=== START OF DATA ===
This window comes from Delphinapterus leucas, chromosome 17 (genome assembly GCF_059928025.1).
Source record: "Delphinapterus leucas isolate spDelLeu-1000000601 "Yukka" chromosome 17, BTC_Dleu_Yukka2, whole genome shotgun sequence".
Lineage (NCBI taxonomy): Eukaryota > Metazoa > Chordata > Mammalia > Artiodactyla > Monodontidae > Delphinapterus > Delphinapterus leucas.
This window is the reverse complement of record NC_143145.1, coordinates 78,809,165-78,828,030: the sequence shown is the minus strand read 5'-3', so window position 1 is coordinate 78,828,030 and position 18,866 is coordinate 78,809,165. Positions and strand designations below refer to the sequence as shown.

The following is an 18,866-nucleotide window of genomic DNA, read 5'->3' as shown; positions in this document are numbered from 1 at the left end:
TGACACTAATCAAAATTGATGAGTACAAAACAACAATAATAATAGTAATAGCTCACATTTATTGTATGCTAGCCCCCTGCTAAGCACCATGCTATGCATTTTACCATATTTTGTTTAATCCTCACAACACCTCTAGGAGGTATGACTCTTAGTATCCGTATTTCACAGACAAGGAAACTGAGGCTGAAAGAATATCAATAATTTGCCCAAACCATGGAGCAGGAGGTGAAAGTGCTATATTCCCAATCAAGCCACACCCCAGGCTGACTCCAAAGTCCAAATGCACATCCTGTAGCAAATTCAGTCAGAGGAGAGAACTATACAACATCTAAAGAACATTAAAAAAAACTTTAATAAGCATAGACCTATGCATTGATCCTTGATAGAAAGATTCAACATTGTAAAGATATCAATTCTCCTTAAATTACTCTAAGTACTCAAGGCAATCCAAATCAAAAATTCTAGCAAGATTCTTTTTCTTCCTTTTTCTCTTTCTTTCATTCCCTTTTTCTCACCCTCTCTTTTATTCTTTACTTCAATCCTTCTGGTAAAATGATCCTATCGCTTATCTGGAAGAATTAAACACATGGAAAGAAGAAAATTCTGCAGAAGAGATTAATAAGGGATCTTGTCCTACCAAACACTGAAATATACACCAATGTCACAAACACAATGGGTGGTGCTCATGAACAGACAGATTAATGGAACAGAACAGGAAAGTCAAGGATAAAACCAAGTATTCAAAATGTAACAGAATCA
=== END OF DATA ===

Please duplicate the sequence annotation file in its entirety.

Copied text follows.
This window comes from Delphinapterus leucas, chromosome 17 (genome assembly GCF_059928025.1).
Source record: "Delphinapterus leucas isolate spDelLeu-1000000601 "Yukka" chromosome 17, BTC_Dleu_Yukka2, whole genome shotgun sequence".
Lineage (NCBI taxonomy): Eukaryota > Metazoa > Chordata > Mammalia > Artiodactyla > Monodontidae > Delphinapterus > Delphinapterus leucas.
This window is the reverse complement of record NC_143145.1, coordinates 78,809,165-78,828,030: the sequence shown is the minus strand read 5'-3', so window position 1 is coordinate 78,828,030 and position 18,866 is coordinate 78,809,165. Positions and strand designations below refer to the sequence as shown.

The following is an 18,866-nucleotide window of genomic DNA, read 5'->3' as shown; positions in this document are numbered from 1 at the left end:
TGACACTAATCAAAATTGATGAGTACAAAACAACAATAATAATAGTAATAGCTCACATTTATTGTATGCTAGCCCCCTGCTAAGCACCATGCTATGCATTTTACCATATTTTGTTTAATCCTCACAACACCTCTAGGAGGTATGACTCTTAGTATCCGTATTTCACAGACAAGGAAACTGAGGCTGAAAGAATATCAATAATTTGCCCAAACCATGGAGCAGGAGGTGAAAGTGCTATATTCCCAATCAAGCCACACCCCAGGCTGACTCCAAAGTCCAAATGCACATCCTGTAGCAAATTCAGTCAGAGGAGAGAACTATACAACATCTAAAGAACATTAAAAAAAACTTTAATAAGCATAGACCTATGCATTGATCCTTGATAGAAAGATTCAACATTGTAAAGATATCAATTCTCCTTAAATTACTCTAAGTACTCAAGGCAATCCAAATCAAAAATTCTAGCAAGATTCTTTTTCTTCCTTTTTCTCTTTCTTTCATTCCCTTTTTCTCACCCTCTCTTTTATTCTTTACTTCAATCCTTCTGGTAAAATGATCCTATCGCTTATCTGGAAGAATTAAACACATGGAAAGAAGAAAATTCTGCAGAAGAGATTAATAAGGGATCTTGTCCTACCAAACACTGAAATATACACCAATGTCACAAACACAATGGGTGGTGCTCATGAACAGACAGATTAATGGAACAGAACAGGAAAGTCAAGGATAAAACCAAGTATTCAAAATGTAACAGAATCA